Desperate residents in a flood-ravaged remote Western Australian town are being forced to sleep rough as a sodden runway slows the delivery of essential aid.
Roads to Fitzroy Crossing remain cut off by flood waters up to 50km wide, with only helicopters and small planes able to land at the airstrip.
“One of the challenges has been the capacity to get the large planes into the airport,” Mark Anderson, Foundation for Indigenous Sustainable Health chief executive, told AAP.
“The airstrip was covered by water for a week … It still looks like an ocean on the edge of the airport.”
If you’re in a position to donate, you can do so through the Lord Mayor’s Distress Relief Fund
The foundation is working with the WA government to deliver non-food essential supplies, like bedding, clothing and cookware to residents who have lost everything.
It’s only been able to get four pallets of goods into the town in two days and was forced to ration supplies in the town, with many people turned away.
“We could only give two towels to each family group and we were getting houses that had 15 people living in them,” Mr Anderson said.
The slow arrival of the aid has meant some families, including children, are forced to sleep on the ground after the floodwaters destroyed their beds.
Others only have the clothes they are wearing.
“This young couple came in with their disabled daughter and the only thing we could give them was one fitted sheet,” he said.
“We didn’t have any mattresses left and they were sleeping on the floor with their little one in a house of more than 10 people.
“There was nothing I could do.”
Mr Anderson said the group had hoped to send 15 pallets of supplies from Broome to Fitzroy Crossing on Tuesday but authorities have said the runway remains too wet to land a large plane.
“We can only get 2.5 pallets in now,” he said.
Prime Minister Anthony Albanese said the disaster relief operation was a “massive logistical challenge”.
“You have places like Fitzroy Crossing but also Derby, as well as a range of other very small, remote communities, being cut off, that the roads aren’t usable,” he told ABC 7.30 on Monday.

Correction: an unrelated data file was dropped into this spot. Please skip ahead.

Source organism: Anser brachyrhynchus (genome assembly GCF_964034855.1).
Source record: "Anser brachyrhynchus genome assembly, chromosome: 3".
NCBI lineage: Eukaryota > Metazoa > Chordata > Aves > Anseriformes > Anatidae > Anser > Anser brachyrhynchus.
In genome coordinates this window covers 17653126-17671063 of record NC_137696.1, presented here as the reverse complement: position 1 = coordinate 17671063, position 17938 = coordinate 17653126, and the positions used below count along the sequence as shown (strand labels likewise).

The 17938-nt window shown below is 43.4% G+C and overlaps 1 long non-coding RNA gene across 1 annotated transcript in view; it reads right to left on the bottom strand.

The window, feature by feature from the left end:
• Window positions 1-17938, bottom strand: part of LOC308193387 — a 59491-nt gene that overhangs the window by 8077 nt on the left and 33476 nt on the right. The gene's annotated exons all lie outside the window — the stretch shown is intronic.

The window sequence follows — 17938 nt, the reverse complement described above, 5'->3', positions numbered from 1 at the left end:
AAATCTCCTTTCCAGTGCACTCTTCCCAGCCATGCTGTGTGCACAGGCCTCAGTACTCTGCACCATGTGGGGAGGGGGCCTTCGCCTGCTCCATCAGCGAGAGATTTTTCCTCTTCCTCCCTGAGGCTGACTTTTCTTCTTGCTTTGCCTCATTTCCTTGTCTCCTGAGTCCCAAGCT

“The bridge into Fitzroy Crossing has basically been destroyed, so the only way that goods can be got in at the moment is by air.”
The Australian Defence Force has increased its support to the aid effort with 200 personnel, three fixed-wing aircraft and five helicopters on the ground or set to arrive on Tuesday.
Mr Albanese and Premier Mark McGowan toured the devastation and met with residents at Fitzroy Crossing.
Flood victims can now apply for commonwealth emergency relief payments, with individuals eligible for $200 each, up to $800 per household.
Financial assistance is also available for house repairs and contents replacement up to $10,000.
Emergency Management Minister Murray Watt said the clean-up and rebuild and repair job would take a long time given the remote location and shortage of tradespeople.
“No matter where you are, whether you’re in the middle of Sydney or remote Western Australia, there is a shortage of tradespeople at the moment, but it actually is more complicated, obviously, in remote areas,” he told ABC.
The Albanese government opened applications for its Disaster Ready Fund on Tuesday, which will allow state and territory governments to apply for up to $200 million a year in federal funding to assist with disaster mitigation.
“That sort of money could be used for things like evacuation centres, or it could be floods levees, drainage improvements, bushfire breaks,” Mr Watt said.